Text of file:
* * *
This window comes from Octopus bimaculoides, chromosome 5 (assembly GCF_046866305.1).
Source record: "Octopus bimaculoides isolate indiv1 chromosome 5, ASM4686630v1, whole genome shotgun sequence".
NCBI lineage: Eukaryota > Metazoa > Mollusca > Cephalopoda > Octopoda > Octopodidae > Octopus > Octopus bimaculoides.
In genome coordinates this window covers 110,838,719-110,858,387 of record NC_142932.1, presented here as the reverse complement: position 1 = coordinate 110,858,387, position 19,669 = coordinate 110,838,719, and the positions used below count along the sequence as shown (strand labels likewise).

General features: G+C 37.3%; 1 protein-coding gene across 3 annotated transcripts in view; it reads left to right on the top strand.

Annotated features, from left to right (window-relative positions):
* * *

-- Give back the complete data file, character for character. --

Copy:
This window comes from Octopus bimaculoides, chromosome 5 (assembly GCF_046866305.1).
Source record: "Octopus bimaculoides isolate indiv1 chromosome 5, ASM4686630v1, whole genome shotgun sequence".
NCBI lineage: Eukaryota > Metazoa > Mollusca > Cephalopoda > Octopoda > Octopodidae > Octopus > Octopus bimaculoides.
In genome coordinates this window covers 110,838,719-110,858,387 of record NC_142932.1, presented here as the reverse complement: position 1 = coordinate 110,858,387, position 19,669 = coordinate 110,838,719, and the positions used below count along the sequence as shown (strand labels likewise).

General features: G+C 37.3%; 1 protein-coding gene across 3 annotated transcripts in view; it reads left to right on the top strand.

Annotated features, from left to right (window-relative positions):